“It’s such a buzz word,” says garden guru and author Ann Lovejoy, who penned Ann Lovejoy’s Organic Garden Design School, among other tomes. “In practical terms, it’s a garden that leaves you with less work to do every season in contrast with gardens that are overplanted or planted with too many materials.” By definition then, sustainable gardens require minimal outside inputs and can eventually sustain themselves. They can be grown organically as well, adding to their green appeal while also benefiting the gardener who creates them.
A sustainable garden model benefits the environment by allowing gardeners to reduce their water usage, decrease the amount of yard waste they need hauled away, and create an environment that suits their region. Tangible advantages exist for the individual as well. Sustainable gardening is more economical because it limits expenses such as chemical products or yard waste removal. Additionally, these lower-maintenance gardens free up time for gardeners to enjoy the space and grant them the satisfaction of creating an earth-friendly landscape at home.
“People want to know that what they or someone else is doing to their landscape isn’t going to create a problem down the line,” says Steve Varga, the chief horticulturist at Oregon’s ProGrass Landscape Care and Design. “They are thinking about the damage we’ve done and are bringing that [eco-conscious] attitude we use in the industry to our gardens and landscapes.”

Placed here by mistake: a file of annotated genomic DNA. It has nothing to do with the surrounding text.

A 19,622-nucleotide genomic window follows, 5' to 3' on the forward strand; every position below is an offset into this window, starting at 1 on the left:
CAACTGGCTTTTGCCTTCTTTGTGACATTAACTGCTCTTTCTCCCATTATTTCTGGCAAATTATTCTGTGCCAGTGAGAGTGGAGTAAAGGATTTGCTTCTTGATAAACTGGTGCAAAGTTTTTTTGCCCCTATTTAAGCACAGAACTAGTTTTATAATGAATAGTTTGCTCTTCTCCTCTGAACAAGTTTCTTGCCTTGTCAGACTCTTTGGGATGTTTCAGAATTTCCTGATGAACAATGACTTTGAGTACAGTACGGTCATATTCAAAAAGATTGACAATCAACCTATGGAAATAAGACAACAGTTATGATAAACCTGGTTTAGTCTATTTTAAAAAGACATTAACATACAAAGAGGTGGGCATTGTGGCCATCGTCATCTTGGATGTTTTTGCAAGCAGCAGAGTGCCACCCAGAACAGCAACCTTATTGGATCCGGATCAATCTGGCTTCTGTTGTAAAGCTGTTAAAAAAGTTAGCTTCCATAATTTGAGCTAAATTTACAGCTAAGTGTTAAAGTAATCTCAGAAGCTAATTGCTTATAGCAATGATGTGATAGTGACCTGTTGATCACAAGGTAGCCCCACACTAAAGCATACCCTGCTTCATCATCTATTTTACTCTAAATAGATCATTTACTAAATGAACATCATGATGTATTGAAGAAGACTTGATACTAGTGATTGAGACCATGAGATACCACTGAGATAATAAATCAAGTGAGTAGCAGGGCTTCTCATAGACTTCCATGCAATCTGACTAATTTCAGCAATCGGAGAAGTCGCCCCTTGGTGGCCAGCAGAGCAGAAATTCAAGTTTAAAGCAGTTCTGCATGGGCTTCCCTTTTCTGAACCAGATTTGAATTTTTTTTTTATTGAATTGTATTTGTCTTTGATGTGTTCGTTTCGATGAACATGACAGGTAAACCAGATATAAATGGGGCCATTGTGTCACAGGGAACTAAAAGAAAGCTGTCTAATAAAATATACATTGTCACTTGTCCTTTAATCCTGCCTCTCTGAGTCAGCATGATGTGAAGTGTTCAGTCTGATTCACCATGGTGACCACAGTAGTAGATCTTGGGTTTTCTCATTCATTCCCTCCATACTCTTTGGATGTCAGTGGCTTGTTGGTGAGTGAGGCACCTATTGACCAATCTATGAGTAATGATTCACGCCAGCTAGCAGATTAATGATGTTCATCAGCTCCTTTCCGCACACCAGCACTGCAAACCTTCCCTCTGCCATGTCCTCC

To do right by your landscape, follow these steps to creating a sustainable garden at home.
Source Native Plants
Native plants are well-suited to the region in which they are planted, and thus require few outside inputs. They flourish in the local climate, can often survive on natural rainfall levels, and—once mature—need less watering, fertilizing, and pruning than non-native plants. Non-native plants that have been proven suitable to the region are good alternatives to diversify a landscape; you can find information about both by inquiring of the staff at your local nursery and by looking for lists of native plants online.
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